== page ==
Learning from the extinction of Moa, Māori developed a kawa around when the huia could be hunted. They were a symbol of one’s mana and status and often kept in specially carved boxes known as waka huia. They were once abundant throughout the North Island, but there was a rapid decline in their numbers in the late 19th century, because of a combination of habitat destruction, the introduction of new predators and hunting. Legislation to stop the birds being hunted was passed in 1892, but it was too late to avoid their extinction, which occurred in the early 20th century. Pardington grieves for these birds and her documentation of them serves as an ominous reminder of the importance of our birds, their conservation and of the threats facing many of our birds across the motu.
Her newest artwork is a striking photograph of two such huia, Manawarahi: Female and Male Huia Lovers MTG Hawke’s Bay (2022). However this particular image shows her practice shift into an unexpected format: NFTs. Released through NFT studio and marketplace Glorious, in partnership with gallery Starkwhite, Manawarahi features an edition of 100 digital images, each of which comes with proof of ownership and authenticity built into the blockchain – a secure accounting system that records a database of ownership transactions. The NFTs are selling for a fixed price of 0.6 ETH, or around $1800 NZD each.
This move into the digital space might seem unusual given Pardington’s reputation for use of physical techniques throughout her career. However, she describes her current practice as “basically digital but taken through analogue lenses.” She sees the project as an opportunity to combine the tradition of still life with emerging technology. She is drawn to the magic, uncertainty and unknown that can be embraced through NFTs. And this project is invested with mystery. A purchase of Manawarahi will immediately receive the first part, the huia pair. But it will also include a second part released at a later date, its nature which will remain a secret until then. 
Pardington says she is enjoying playing with this element of surprise and the way it feeds back into her work. While photography is normally a relatively linear artform, NFTs have given her an opportunity to experiment with time and expectation.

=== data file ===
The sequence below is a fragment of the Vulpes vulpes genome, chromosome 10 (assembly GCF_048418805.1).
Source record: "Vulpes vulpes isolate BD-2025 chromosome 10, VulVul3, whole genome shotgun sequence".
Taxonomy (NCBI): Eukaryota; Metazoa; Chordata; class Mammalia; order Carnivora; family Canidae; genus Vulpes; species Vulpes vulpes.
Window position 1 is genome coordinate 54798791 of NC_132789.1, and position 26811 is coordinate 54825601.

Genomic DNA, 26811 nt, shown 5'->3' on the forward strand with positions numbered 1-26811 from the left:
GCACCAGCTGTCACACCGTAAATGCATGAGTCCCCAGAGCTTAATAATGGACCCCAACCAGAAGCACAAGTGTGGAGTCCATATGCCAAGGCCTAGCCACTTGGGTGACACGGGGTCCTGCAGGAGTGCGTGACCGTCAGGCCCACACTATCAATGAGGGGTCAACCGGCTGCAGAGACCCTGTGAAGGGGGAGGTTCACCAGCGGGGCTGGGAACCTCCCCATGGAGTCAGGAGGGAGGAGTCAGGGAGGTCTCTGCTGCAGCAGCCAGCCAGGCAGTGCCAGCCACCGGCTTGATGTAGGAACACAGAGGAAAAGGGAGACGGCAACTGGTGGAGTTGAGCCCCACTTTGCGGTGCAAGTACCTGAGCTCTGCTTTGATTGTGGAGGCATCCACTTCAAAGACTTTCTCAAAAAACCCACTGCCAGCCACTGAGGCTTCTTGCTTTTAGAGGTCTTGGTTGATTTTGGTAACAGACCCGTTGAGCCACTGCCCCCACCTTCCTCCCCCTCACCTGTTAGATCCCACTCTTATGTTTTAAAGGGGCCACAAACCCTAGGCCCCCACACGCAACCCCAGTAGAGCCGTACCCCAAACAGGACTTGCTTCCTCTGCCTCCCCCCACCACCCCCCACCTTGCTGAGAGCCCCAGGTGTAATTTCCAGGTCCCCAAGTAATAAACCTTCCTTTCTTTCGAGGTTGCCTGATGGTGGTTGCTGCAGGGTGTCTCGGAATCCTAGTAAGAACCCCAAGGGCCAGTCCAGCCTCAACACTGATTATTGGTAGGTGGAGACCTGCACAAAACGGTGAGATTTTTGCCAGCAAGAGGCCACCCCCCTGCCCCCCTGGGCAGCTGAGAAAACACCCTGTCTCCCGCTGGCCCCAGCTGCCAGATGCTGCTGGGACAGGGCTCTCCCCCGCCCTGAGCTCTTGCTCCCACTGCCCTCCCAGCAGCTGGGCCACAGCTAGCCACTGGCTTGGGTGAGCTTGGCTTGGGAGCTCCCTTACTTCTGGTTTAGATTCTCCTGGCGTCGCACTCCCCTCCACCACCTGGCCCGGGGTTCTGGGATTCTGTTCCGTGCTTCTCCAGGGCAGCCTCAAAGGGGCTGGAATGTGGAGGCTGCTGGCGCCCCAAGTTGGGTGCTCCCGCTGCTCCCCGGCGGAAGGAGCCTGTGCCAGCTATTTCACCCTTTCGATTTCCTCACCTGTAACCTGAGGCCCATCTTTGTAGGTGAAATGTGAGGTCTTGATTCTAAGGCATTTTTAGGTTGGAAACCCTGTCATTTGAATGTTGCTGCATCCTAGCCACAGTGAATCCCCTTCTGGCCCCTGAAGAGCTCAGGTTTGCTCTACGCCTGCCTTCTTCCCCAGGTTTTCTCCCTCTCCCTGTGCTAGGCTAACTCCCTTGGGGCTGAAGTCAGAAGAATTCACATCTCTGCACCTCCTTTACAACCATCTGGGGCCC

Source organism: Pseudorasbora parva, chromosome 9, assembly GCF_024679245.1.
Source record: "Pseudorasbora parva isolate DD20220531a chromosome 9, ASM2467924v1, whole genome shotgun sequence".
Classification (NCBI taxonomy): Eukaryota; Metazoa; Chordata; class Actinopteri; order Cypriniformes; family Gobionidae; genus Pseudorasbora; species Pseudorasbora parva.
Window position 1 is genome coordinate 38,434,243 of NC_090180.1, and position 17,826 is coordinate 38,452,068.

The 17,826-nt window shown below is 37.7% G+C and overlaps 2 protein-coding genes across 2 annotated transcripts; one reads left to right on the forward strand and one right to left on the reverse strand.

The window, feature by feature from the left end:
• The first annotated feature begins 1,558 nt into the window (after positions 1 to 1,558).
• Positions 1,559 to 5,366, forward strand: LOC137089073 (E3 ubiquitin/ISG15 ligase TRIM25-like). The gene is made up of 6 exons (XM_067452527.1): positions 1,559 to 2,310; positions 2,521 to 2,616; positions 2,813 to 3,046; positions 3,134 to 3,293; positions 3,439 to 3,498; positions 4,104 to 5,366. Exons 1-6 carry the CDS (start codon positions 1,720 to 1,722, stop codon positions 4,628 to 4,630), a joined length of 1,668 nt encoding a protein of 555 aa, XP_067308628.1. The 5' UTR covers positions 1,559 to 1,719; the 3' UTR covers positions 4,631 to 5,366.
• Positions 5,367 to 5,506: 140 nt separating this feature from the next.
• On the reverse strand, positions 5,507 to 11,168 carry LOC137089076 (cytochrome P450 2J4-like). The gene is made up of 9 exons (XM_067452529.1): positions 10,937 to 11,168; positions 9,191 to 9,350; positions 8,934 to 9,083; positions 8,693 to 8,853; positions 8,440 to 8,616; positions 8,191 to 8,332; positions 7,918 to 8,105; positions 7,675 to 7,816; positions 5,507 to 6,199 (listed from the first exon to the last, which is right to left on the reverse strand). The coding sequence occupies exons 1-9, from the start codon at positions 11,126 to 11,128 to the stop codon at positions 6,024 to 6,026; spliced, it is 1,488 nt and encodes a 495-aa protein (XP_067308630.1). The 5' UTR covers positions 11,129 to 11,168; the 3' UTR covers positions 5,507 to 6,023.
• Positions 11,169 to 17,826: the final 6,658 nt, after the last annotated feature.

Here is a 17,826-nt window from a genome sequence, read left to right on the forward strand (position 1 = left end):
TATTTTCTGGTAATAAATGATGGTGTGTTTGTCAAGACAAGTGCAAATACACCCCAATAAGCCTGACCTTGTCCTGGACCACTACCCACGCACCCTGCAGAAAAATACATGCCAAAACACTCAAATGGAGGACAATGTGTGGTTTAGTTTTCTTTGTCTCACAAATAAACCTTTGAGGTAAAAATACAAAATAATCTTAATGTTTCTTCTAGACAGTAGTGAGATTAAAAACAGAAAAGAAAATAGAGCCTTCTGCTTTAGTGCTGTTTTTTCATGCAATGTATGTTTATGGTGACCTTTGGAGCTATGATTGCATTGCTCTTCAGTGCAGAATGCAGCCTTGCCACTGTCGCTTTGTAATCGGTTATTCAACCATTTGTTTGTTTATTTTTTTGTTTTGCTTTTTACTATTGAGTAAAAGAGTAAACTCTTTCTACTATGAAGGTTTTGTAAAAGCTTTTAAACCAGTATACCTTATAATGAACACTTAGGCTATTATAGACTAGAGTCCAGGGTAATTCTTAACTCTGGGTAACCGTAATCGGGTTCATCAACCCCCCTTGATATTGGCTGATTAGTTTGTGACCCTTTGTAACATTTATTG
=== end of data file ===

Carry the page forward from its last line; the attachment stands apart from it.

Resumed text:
The NFT world has developed a reputation for being high-risk, but Pardington describes herself as “not a gambler”. She notes this is interesting new terrain to navigate, particularly for wāhine Māori in the digital realm, given that it allows artists to retain a degree of sovereignty over their work. Each work has a smart contract attached to it and means the artist always gets a portion of every future onsale, unlike artworks resold through auction houses in Aotearoa. Pardington saw this as a chance to give back to the inspiration behind her work, and all pūtea she receives as part of resales of Manawarahi will go to Wingspan, a Rotorua-based charitable trust, which leads the conservation, education and research effort for Aotearoa’s birds of prey. Hopefully by looking to the past, “ka mua, ka muri”, Pardington can help ensure the future for some of these manu, by providing a source of ongoing funding for their important work.
In a way, this move into NFTs allows these two beautiful huia to fly through the internet, an electronic loom strung together with a matrix-like image. Like the Pouākai, Pardington has opened a space in which we can imagine the spirits of huia flying around. For now, I imagine the braided rivers, maunga and kāhu, pīwaiwaka, and korimako circling around Pardington from her home, where she imagines new ways to exist in the future, and commune with and make kin with objects whose past we often forget about.
This content was created in paid partnership with Glorious.

Fiona Pardington’s first NFT, Manawarahi: Female and Male Huia Lovers MTG Hawke’s Bay (2022), will be available exclusively from the Glorious Marketplace at 7.00pm NZST on 1 June.